St Nicholas' Church

Notable gravestones

By Jennifer Drury

Photo:Captain Nicholas Tattersall

Captain Nicholas Tattersall

Photo by Tony Mould

Photo:Amon Wilds

Amon Wilds

Photo by Tony Mould

Captain Nicholas Tattersall

Charles II was probably the first monarch to come to Brighton, but his visit was very brief. Following the defeat at Worcester on 3 September 1651, Charles travelled to Sussex in the hope of escaping to France. In Brighton his aides approached Nicholas Tettersall, who agreed to take the group to France in his small coal brig, the Surprise. When he met Charles, Tattersall recognised him and demanded his fee be raised from £60 to £200. This was eventually agreed and in the early hours of 15 October 1651, Charles and his companions rode to Shoreham where the boat was moored, and Charles, his companion Wilmot, Tattersall and a crew of four sailed for Fecamps where they arrived the next morning. Charles, of course, returned to England at the Restoration of 1660. Tettersall, having renamed his boat the Royal Escape, was granted the rank of captain in the navy and he granted a pension of £100 per annum. In 1671 he became landlord of the Old Ship Inn.

Amon Wilds

Amon Wilds was born in 1762; his son Amon Henry Wilds was born c.1790; two were leading architects and builders of Regency Brighton. It would appear that Wilds senior was the builder and Amon Henry was responsible for most of the architectural work. Amon Wilds died on 12 September 1833 aged 71, and is buried in the eastern part of St Nicholas' churchyard, his prominent tomb being decorated with shell motifs and probably designed by his son. Shell motifs and the spiral 'ammonite' capitals were distinctive features of A.H.Wilds' work and were probably a pun on the name 'Amon'.


Photo:Martha Gunn

Martha Gunn

Photo by Tony Mould

Photo:Sake Deen Mohamed

Sake Deen Mohamed

Photo by Tony Mould

Martha Gunn

In the 1730s increasing numbers of people were visiting Brighton to take Dr Russell’s sea water cure. As a result of this trend, therapeutic sea bathing was becoming very popular. But people were often nervous about entering the sea, so ‘bathers’ and ‘dippers’ were employed to make sure their clients were not swept away. Martha Gunn (1726-1815) was from a very well-known local fishing family. She started work as a ‘dipper’ in her early twenties and did not retire until she was an old lady. She enjoyed a very special relationship with George Prince of Wales (1762-1830) and as a result became one of Brighton’s first real celebrities.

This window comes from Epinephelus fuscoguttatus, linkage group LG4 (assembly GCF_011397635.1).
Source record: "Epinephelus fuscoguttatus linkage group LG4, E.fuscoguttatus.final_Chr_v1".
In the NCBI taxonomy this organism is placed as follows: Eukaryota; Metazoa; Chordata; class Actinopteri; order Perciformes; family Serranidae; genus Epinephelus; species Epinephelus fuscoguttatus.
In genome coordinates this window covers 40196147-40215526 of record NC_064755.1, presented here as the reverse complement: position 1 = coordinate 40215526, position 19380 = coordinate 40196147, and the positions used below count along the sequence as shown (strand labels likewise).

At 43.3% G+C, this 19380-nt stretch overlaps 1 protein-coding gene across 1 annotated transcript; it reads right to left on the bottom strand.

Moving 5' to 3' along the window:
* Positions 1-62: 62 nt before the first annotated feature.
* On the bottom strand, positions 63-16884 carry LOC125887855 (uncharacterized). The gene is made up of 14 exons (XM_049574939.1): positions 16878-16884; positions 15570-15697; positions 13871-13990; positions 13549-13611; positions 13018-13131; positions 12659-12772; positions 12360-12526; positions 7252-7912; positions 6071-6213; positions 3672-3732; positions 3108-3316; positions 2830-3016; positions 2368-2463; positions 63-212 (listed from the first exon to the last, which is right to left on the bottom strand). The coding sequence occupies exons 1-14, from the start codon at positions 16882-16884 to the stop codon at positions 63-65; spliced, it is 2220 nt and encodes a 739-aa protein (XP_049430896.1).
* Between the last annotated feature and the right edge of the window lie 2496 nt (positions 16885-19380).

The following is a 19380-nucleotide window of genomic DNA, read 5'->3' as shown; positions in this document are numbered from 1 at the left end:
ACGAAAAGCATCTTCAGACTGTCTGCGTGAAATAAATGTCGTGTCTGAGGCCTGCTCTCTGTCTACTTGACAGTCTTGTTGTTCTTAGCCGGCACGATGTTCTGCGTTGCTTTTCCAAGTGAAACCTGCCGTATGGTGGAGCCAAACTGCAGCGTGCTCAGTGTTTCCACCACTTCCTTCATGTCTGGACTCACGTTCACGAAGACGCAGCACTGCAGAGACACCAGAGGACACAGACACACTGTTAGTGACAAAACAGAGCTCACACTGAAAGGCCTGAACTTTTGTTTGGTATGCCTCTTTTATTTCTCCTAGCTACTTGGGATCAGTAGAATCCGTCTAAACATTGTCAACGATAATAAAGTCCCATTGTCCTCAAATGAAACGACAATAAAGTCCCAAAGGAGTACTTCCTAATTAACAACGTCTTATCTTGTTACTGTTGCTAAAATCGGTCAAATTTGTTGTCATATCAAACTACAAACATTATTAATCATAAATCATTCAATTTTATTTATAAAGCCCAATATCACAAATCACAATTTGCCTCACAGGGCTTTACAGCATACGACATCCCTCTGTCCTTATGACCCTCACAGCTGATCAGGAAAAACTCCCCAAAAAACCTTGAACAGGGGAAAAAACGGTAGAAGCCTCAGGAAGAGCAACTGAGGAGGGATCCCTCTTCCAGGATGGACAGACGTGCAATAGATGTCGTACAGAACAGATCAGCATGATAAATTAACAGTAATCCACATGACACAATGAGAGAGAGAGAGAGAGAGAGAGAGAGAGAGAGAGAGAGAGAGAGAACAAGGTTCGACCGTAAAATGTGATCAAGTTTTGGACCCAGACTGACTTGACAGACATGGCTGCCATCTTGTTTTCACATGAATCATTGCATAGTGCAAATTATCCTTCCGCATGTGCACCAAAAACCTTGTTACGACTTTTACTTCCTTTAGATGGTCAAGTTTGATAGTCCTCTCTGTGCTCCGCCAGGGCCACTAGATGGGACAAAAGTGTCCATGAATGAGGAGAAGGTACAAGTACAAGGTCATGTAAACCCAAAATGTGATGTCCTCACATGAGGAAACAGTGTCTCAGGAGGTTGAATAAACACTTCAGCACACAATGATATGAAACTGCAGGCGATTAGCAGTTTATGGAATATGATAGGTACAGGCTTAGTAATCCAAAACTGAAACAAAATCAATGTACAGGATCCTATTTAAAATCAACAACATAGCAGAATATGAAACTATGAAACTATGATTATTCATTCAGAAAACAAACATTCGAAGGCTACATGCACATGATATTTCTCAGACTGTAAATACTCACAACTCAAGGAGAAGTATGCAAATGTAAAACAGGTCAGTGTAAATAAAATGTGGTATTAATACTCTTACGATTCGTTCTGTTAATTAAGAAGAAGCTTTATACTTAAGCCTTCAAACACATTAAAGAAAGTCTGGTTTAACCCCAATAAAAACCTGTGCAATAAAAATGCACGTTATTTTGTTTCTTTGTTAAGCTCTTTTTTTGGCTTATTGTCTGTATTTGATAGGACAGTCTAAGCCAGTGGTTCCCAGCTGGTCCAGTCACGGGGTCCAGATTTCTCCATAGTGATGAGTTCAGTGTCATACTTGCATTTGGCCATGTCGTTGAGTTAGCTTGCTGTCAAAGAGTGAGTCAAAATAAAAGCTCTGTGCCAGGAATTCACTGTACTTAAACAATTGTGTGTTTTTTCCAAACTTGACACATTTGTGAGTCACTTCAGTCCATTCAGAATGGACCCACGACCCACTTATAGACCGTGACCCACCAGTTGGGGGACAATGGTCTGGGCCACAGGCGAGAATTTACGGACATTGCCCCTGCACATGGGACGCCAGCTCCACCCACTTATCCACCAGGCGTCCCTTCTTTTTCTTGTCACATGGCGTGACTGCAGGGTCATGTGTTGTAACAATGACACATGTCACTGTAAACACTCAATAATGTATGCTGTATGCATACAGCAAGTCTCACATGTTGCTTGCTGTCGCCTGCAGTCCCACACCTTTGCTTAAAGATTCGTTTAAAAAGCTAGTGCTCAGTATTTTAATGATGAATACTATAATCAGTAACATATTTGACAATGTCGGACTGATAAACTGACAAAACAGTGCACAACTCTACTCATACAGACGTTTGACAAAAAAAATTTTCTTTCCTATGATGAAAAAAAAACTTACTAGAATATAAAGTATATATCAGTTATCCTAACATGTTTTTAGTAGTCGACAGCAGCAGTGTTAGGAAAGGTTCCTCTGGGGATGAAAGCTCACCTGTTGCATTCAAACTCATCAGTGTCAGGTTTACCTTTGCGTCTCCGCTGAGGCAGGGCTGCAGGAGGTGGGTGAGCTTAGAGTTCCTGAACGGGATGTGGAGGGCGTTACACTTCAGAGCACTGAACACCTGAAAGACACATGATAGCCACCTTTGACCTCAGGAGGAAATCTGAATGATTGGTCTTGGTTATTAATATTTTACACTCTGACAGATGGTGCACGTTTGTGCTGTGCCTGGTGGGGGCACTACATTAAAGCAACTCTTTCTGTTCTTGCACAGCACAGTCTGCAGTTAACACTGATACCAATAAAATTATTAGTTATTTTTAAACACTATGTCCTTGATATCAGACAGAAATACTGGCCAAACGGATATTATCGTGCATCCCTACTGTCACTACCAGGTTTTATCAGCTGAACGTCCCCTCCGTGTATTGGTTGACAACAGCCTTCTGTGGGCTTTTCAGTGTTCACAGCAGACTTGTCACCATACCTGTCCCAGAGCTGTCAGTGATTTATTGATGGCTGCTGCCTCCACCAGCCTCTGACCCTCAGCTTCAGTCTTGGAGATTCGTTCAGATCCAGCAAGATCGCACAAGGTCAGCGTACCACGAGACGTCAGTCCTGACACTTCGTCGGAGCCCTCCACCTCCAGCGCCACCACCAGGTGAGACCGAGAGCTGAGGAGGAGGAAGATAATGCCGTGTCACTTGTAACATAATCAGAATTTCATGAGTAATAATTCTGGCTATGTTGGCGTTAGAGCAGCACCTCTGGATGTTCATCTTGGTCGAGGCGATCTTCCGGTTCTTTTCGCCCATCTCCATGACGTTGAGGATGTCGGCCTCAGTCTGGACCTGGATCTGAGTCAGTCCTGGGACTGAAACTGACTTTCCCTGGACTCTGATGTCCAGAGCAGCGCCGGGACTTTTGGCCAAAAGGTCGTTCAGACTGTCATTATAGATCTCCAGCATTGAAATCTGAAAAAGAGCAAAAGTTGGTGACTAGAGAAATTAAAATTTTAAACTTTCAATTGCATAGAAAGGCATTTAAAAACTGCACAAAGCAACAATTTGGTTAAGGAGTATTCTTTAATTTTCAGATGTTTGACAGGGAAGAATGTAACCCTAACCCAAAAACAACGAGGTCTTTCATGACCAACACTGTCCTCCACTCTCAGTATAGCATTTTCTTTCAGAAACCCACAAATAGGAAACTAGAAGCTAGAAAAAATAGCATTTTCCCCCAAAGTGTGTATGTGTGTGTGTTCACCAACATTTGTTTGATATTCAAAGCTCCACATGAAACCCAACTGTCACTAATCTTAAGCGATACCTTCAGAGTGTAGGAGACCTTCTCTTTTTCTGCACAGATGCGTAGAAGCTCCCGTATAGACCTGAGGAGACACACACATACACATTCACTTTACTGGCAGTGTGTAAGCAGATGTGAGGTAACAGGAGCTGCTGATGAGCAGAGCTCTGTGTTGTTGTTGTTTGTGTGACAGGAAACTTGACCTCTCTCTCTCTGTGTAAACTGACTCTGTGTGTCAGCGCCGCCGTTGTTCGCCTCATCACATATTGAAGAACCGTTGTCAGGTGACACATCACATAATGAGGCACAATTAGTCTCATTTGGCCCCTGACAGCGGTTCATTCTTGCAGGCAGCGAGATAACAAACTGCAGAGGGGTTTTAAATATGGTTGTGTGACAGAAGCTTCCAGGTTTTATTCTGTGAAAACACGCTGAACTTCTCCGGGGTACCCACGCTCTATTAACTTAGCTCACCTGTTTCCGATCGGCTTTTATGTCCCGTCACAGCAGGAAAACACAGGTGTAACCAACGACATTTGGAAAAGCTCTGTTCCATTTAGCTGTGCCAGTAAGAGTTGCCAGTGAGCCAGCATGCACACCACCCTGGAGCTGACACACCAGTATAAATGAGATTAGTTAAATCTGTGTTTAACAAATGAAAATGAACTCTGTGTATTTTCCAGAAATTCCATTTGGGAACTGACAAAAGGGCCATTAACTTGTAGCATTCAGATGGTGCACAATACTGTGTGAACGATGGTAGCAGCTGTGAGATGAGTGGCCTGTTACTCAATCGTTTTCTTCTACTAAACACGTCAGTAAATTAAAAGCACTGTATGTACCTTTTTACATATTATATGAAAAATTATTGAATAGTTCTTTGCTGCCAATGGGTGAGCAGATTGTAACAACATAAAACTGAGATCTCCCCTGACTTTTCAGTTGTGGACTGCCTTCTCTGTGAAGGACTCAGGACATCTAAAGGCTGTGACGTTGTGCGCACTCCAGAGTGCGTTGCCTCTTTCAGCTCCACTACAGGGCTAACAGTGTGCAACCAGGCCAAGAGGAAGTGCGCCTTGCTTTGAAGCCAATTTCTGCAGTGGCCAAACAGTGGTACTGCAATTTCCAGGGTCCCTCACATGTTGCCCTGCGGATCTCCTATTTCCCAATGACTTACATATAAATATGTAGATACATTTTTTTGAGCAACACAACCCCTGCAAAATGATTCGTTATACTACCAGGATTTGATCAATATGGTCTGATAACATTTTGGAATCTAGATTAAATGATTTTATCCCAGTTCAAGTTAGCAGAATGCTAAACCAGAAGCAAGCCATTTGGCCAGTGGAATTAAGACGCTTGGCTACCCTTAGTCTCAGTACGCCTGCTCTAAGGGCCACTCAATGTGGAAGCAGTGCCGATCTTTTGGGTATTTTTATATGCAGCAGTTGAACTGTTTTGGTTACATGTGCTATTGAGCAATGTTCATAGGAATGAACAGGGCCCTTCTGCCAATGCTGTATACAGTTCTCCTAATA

Sake Dean Mohammed

Sake Deen Mohamed who was born in Patna India, was a notable figure in the development of Brighton’s 19th century bathing industry. In the early 1800s, Mohamed established a ‘vapour bathhouse’ on the site that is now the Queen’s Hotel Kings Road. Sake Deen Mohamed called himself a ‘shampooing surgeon’ and offered his clients a massage with Indian oils. His business was an immediate success and Mahomed became known as "Dr. Brighton". His methods were considered so efficacious that hospitals referred patients to him, and he was appointed as ‘shampooing surgeon’ to George IV. An interesting point is that his gravestone states Mohamed was ‘101 years’, while his registered birth and death dates of 1759-1851 make him 92 years old.


Photo:Anna Maria Crouch

Anna Maria Crouch

Photo by Tony Mould

Photo:Phoebe Hessel

Phoebe Hessel

Photo by Tony Mould

Anna Maria Crouch

Anna Maria Crouch (1763 –1805), was a singer and stage actress. In her teens she was articled to Thomas Linley, one of the management of Drury Lane Theatre; by fourteen she was performing there and earning between £6 and £12 each week. By all accounts Anna Maria was an attractive and vivacious woman who is mostly remembered for her romantic liasons. Her main claim to fame was a short affair with George Prince of Wales. The affair was brief, but she benefited financially, with the general belief being that she received somewhere around £10,000 from the Prince when the affair ended. Sadly, Anna Maria's life was cut short in 1805 when she suddenly died; the 42 year old's cause of death is unknown but is thought to have been an accident.

Phoebe Hessel

Phoebe Hessel (1713 –1821) was best known for disguising herself as a man to serve in the British Army, to be with her lover, Samuel Golding. The story goes that they were both wounded in the Battle of Fontenoy in 1745. Because of her injuries, Phoebe revealed her position to the wife of the Regiment's colonel, so she and her lover were both discharged. They married and moved to Plymouth where they had eight children. When Golding died, Phoebe moved to Brighton and married Thomas Hessel, a fisherman; he died when Phoebe was eighty years old. To make a living she was reduced to selling small items on the streets of Brighton and also became somewhat of a local celebrity by telling her story in the local inns. On the strength of her story and also because she was the oldest person in Brighton, George Prince of Wales provided her with a pension of half a guinea a week. It has been suggested that her tale was merely a good bar-room story designed to encourage listeners to open their purses. However, the Northumberland Fusiliers, successors to Phoebe's alleged regiment, certainly believe the story as they restored the grave in the 1970s.


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This page was added on 03/12/2012.

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